Fausto Filice was head of wheat trading for Cargill before moving to Bunge in 2013. He retired from the corporate world in 2019 and now lives in Verbier, Switzerland. I asked him how the wheat market has changed over the years.
Wheat was the main focus of the trading floor when, in 1987, I joined Cargill Geneva after two years in their Milan office. The top managers in Geneva were all former wheat traders, and wheat was the commodity with the most opportunities. It generated the bulk of the profits.
At that time, trading meant making deals; wheat was the commodity with the most opportunities to make deals. The Soviets and Chinese were the big players. Striking supply deals with them gave you a significant advantage in market knowledge. Other governments were also willing to make deals secretly. Some of the more notable deals were even kept secret from young traders on the trading floor for several days!
There were also government entities on the supply side: the Australian Wheat Board and the Canadian Wheat Board made secret deals with big buying entities; monopoly players dealing with other monopoly players.
Wheat feeds people directly and is the commodity that is most susceptible to government involvement.
It was also the period of big export subsidy wars; the US and EU were trying to gain market share and reduce their costly intervention stocks. The business was about having large trades in the books and then ‘bidding’ Washington and Brussels for the highest subsidies. It was when prominent global players like Cargill, Continental, and LDC had a significant competitive advantage.
All of this has changed over time as the wheat market has progressively liberalised and privatised.
How would you describe the wheat market today?
The wheat market evolved in the 2000s as the Black Sea became an increasingly prominent player. At the same time, we had the liberalisation of Canada and Australia, so those markets also opened to traders.
There are no dominant players in today’s global wheat market – and no more large secret deals. Instead, many small companies are originating, marketing and shipping wheat from one or two origins, often serving specific customers with specific quality requirements. Large multinationals like Cargill, Bunge and LDC try to compete with these smaller companies in the various wheat export geographies, but they are often the 4th, 5th or 6th player in these areas.
The large trading companies retain a competitive advantage: although they may not be the biggest in any of the significant exporting corridors, they participate in all of them. Cargill is a big player in soft red winter wheat in the US, but they are not the largest. Likewise, they are big players in spring wheat from the PNW (Pacific North West), but they are not the biggest. The same reasoning is valid for Bunge, LDC, ADM or Viterra. The result is that even though these companies don’t dominate trade flows, they have the best global overview of flows and, consequently, the global supply and demand.
Today the global wheat market is highly fragmented, with dozens of smaller niche players, strong in their origins but without a global overview. Only a percentage of what goes on in the wheat market is visible; many private deals are going on in the background. It makes things interesting.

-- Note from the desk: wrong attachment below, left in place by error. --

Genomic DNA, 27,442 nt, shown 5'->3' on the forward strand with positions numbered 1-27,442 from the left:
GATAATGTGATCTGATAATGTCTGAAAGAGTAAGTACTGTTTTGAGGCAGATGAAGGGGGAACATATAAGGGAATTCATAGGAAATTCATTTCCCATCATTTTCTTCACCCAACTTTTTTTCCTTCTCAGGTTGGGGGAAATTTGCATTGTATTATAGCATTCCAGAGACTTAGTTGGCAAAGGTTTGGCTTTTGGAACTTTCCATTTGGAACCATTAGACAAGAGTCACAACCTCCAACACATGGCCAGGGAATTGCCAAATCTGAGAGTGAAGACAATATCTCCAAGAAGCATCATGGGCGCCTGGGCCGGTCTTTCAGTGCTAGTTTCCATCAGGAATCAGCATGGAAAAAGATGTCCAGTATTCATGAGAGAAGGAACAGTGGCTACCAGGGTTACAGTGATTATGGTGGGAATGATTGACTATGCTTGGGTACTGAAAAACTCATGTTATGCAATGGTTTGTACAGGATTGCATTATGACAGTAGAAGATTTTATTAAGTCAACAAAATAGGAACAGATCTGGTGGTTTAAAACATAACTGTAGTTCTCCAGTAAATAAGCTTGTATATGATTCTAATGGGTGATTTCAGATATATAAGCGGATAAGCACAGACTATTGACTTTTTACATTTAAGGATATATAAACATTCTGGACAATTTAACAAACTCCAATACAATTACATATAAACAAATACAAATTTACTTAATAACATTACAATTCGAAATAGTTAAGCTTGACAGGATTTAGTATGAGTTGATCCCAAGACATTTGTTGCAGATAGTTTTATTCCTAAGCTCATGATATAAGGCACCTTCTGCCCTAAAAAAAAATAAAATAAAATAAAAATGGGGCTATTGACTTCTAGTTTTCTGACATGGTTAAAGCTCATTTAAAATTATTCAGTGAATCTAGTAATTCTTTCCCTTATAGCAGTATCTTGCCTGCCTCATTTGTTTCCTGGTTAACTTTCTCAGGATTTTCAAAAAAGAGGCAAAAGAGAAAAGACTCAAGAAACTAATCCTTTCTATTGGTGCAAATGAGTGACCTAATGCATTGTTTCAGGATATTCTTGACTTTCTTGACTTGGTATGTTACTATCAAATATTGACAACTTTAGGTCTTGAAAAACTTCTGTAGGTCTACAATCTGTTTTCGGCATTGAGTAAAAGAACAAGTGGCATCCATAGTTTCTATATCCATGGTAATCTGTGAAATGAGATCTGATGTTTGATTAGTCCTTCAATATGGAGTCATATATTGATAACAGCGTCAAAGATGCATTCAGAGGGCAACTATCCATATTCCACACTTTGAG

Over your career, you have traded corn, wheat and soy. Which do you prefer?
I prefer wheat. It is more complicated than the other grains. Yes, there’s a global wheat market, but, as I said, it’s a compilation of smaller niche markets that intersect within themselves, but only partially.
What advice would you give to a young trader in the wheat market today?
If you’re a young wheat trader, you’re most likely working for a company that is a niche player. It could be a Russian, Ukrainian or Romanian company working exclusively out of the Black Sea area. Or it could be a French or German cooperative. You will be a specialist in your region but ignorant of other parts of the globe. I would encourage you to learn as much as possible about the different areas and how they work.
For various reasons, different countries – and the buyers in those countries – buy specific qualities. The spreads between these qualities can be technical.
Wheat is not wheat. There are perhaps as many as 20-25 different types of wheat traded, and I would advise you to learn as much as you can about the relationships between them.
You can trade these differentials while learning to understand the nuances between the different origins and qualities and how and when they intersect. This knowledge will allow you to have an opinion on the overall direction of the market.
Agricultural commodities are weather-based, but you have to consider all the political drivers, whether a change in Chinese policy, Russian or Argentinian export taxes or Brazilian strikes. These factors are constantly changing. You have to be able to weigh those variables the right way. It’s like a never-ending game of chess.
Would you recommend a young person to join the sector?
Absolutely! I find commodity trading more interesting than, say, looking at corporate balance sheets or bond yields. Commodities are much broader; they encompass more facets of the global economy.
Commodity trading is the pulse of the world economy.
Thank you, Fausto, for your time and input!
© Commodity Conversations ® 2021
This is an extract from my upcoming book, Commodity Crops – And The Merchants Who Trade Them.